Baltimore officials and ship manager Synergy Marine have reached a deal to allow some crew members from a vessel that slammed into the Francis Scott Key Bridge to go home.

Documents filed with the US District Court for the District of Maryland show that lawyers for the city withdrew a request to prevent all seafarers on the 9,962-teu container ship Dali (built 2015) from leaving the US so that they can provide evidence.

“Counsel for all current claimants met and conferred and approached counsel for the vessel interests with a compromise proposal to resolve the dispute and avoid the intervention of the court,” the city’s lawyers wrote.

“With this agreement in place, the City of Baltimore is satisfied that the parties no longer require the court’s intervention to resolve the dispute.”

William Bennett, the Blank Rome lawyer representing Singapore-based Synergy Marine and Dali owner Grace Ocean, said in an email included in court documents that the US Coast Guard is allowing several crew members to fly home.

The list includes two able-bodied seamen, an ordinary seaman, an oiler, a fitter, a cook and a general steward.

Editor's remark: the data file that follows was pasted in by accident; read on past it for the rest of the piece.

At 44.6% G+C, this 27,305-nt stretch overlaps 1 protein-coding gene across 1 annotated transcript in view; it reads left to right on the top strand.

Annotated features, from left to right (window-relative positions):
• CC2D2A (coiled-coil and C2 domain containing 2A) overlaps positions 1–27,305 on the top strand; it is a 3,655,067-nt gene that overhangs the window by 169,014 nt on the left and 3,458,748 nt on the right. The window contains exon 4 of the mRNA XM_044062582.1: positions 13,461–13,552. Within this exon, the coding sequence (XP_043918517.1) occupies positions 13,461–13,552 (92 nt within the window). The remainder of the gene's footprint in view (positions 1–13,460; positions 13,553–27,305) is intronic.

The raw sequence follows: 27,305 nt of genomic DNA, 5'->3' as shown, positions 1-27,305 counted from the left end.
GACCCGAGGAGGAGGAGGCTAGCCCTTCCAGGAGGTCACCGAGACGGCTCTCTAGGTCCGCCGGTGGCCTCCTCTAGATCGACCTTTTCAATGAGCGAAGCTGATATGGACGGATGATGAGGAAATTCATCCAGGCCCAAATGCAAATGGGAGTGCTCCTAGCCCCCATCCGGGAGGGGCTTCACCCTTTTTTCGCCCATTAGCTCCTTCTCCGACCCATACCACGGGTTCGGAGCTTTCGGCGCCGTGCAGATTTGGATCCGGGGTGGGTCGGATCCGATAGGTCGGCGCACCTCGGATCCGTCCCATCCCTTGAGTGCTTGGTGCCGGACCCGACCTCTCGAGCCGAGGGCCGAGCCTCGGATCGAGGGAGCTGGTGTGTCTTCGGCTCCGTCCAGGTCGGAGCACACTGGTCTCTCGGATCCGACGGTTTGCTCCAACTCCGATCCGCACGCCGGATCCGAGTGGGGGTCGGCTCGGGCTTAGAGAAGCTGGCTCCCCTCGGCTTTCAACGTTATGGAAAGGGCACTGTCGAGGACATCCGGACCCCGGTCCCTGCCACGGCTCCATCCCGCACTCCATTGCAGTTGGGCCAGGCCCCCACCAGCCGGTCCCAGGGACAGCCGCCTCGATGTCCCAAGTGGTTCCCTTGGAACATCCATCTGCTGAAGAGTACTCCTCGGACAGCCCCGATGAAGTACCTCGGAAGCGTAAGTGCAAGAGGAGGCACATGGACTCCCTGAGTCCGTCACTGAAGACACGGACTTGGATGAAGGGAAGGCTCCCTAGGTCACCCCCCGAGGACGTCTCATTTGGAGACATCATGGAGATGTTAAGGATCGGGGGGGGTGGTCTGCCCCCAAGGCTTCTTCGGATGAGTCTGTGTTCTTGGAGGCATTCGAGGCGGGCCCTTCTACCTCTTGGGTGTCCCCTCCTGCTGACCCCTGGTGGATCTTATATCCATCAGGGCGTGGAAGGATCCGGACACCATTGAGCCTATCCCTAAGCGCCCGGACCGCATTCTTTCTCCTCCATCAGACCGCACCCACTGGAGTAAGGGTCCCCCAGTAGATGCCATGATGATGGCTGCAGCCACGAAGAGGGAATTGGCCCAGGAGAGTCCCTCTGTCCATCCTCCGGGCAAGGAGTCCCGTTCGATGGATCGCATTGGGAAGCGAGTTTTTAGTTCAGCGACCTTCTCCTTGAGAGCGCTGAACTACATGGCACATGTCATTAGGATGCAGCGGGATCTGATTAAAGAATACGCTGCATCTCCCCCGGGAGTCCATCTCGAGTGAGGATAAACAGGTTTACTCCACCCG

Darrell Wilson, a spokesman for Synergy, said eight crew members have been permitted to leave, while 13 will remain to assist the investigation.

The US Justice Department, which is reported to be conducting a criminal investigation into the ship’s collision with the bridge, has interviewed the crew members who are slated to depart and does not object to their departure, Bennett wrote.

He said US officials have denied them permission to stay briefly from the US, and they will be transported directly to the airport.

Court records show the Dali was expected to leave Baltimore as early as today (Thursday), but vessel tracking data shows it remains at the city’s port.